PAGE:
The end of the Public Health Emergency for COVID-19 (PHE) this spring, combined with rising inflation and economic uncertainty in 2023, has changed the dynamic for Medicaid enrollment and funding, particularly at the state level.
Medicaid, which is funded jointly by the federal government and states, is the single largest payer for mental health services in the United States. Due to federal programs designed to help mitigate the impact of the COVID-19 pandemic, federal funding for Medicaid increased. With the end of those programs this year, a recent survey of State Medicaid Directors by the Kaiser Family Foundation found significant anticipated changes in Medicare enrollment and funding in 2023 and 2024.
Enrollment and Spending Growth Declines Anticipated
Among other things, the Survey found:
Following a sharp increase the previous year, Medicaid enrollment growth slowed in FY 2022 to 8.4% and is projected to decline by -0.4% in 2023, based largely on the end of the PHE and the related “maintenance of eligibility” (MOE) requirements for Federal Medical Assistance Percentage FMAP increases.
Due primarily to enrollment declines, States expect total Medicaid spending (including both federal and state funds) growth to slow to 4.2% in 2023 from a peak growth rate of 12.5% in 2022.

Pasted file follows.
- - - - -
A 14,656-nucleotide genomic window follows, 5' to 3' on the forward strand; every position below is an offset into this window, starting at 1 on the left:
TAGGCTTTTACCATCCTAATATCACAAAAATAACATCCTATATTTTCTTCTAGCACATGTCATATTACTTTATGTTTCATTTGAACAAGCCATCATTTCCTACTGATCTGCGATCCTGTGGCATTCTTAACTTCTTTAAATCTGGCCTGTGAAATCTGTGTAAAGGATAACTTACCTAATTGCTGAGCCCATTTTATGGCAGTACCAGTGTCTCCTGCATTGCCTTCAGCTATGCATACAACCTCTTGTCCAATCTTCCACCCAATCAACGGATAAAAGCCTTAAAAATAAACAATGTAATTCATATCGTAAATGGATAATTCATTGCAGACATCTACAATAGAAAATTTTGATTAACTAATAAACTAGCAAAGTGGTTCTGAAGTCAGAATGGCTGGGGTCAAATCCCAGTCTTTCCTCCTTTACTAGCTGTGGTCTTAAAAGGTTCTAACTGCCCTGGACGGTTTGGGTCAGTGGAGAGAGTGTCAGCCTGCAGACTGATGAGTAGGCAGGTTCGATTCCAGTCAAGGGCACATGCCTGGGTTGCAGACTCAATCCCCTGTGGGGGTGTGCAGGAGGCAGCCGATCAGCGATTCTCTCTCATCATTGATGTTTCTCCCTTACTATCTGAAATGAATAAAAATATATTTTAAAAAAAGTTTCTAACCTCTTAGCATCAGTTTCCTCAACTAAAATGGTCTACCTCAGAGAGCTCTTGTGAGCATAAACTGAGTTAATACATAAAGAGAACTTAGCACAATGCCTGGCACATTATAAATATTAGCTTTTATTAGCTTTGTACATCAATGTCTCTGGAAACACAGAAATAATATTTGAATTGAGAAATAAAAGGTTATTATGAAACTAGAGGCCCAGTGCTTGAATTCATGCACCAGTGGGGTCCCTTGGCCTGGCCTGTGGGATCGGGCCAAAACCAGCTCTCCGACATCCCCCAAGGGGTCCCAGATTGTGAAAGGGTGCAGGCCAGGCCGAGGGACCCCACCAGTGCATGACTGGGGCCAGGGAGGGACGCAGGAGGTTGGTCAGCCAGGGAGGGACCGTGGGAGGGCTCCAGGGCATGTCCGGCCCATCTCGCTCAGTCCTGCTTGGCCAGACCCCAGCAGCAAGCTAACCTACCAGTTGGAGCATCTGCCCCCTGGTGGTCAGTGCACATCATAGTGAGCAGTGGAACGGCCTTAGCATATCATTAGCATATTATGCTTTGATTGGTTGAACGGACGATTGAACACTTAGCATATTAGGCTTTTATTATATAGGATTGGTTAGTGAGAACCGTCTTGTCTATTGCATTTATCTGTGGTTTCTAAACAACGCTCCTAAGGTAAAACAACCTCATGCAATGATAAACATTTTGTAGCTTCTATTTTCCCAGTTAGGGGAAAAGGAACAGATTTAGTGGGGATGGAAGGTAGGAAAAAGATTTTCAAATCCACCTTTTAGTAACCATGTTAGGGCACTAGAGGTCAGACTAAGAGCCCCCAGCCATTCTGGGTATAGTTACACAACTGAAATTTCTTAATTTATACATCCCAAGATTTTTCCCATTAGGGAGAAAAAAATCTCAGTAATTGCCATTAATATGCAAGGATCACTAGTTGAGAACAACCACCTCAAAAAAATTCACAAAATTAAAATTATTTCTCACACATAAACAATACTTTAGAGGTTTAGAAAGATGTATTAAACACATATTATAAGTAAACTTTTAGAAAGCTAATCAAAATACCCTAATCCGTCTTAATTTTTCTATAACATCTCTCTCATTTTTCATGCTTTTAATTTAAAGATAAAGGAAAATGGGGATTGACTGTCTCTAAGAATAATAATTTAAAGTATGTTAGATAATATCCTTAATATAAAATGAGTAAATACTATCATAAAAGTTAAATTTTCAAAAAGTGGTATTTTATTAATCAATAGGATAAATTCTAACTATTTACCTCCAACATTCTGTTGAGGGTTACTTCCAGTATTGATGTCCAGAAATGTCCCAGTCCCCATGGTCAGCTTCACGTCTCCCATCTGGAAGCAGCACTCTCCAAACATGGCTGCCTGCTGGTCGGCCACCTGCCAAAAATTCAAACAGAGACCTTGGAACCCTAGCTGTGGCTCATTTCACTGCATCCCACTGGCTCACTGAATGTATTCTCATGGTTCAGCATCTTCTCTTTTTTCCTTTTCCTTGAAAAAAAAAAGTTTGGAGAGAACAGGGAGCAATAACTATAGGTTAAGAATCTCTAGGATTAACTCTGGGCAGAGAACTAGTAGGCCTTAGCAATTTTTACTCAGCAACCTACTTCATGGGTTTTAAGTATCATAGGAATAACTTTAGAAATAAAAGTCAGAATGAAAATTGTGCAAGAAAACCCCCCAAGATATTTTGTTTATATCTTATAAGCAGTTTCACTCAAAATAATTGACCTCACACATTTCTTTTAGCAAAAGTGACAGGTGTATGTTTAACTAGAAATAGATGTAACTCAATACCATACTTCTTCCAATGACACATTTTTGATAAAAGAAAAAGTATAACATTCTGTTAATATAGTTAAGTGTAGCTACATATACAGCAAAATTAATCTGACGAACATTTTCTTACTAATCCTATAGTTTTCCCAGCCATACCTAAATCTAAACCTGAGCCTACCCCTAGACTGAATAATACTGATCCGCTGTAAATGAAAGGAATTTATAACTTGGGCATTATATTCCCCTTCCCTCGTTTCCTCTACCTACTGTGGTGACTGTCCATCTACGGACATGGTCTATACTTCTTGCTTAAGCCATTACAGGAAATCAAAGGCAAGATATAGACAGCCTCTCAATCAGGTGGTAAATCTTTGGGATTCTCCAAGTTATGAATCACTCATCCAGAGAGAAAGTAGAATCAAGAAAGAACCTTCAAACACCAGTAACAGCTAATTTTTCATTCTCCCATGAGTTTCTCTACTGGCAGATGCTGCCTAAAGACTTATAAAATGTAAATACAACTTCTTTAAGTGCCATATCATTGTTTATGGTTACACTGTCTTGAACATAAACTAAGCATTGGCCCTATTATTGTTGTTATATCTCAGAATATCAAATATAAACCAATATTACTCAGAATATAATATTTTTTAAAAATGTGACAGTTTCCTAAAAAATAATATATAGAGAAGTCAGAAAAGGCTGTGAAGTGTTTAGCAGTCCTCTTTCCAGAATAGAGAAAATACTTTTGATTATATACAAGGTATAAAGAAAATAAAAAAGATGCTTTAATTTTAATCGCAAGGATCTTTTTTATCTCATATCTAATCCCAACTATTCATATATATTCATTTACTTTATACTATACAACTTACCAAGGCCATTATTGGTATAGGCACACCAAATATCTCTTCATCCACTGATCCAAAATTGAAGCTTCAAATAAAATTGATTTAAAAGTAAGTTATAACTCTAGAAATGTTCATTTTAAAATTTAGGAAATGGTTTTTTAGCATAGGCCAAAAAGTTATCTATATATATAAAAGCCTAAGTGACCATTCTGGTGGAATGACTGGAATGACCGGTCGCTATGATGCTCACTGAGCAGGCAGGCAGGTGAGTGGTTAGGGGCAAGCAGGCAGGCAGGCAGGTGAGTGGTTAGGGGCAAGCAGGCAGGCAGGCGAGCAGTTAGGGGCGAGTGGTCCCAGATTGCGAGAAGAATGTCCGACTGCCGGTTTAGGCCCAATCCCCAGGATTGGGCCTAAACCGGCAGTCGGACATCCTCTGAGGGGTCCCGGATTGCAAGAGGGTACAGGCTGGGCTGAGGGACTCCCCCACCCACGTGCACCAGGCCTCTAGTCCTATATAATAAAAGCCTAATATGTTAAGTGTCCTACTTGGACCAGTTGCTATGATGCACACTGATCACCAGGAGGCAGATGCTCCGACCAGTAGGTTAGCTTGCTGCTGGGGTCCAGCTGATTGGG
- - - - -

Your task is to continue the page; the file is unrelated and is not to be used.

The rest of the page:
States reported that their (nonfederal) share of Medicaid spending would grow by 16.3% in 2023 compared to 9.9% growth in 2022 as federal fiscal relief to the states expired.
States: Transitional and Economic Risks, But a Budgetary Cushion
The survey also noted that:
At the same time that Medicaid revenue is set to decline, states are likely to face systems and staffing challenges related to ensuring eligible individuals remain enrolled in Medicaid or transition to other coverage sources.
All this is taking place against a backdrop where states are beginning to contend with new fiscal challenges due to rising inflation, workforce shortages, and a slowing economy. This could negatively impact state revenues to fund Medicaid at the same time that federal funding is declining.
The good news is that according to the National Association of State Budget Officers (NASBO), most states ended FY 2023 on June 30 with budget surpluses, giving them some cushion to adjust to changes in Medicaid spending.
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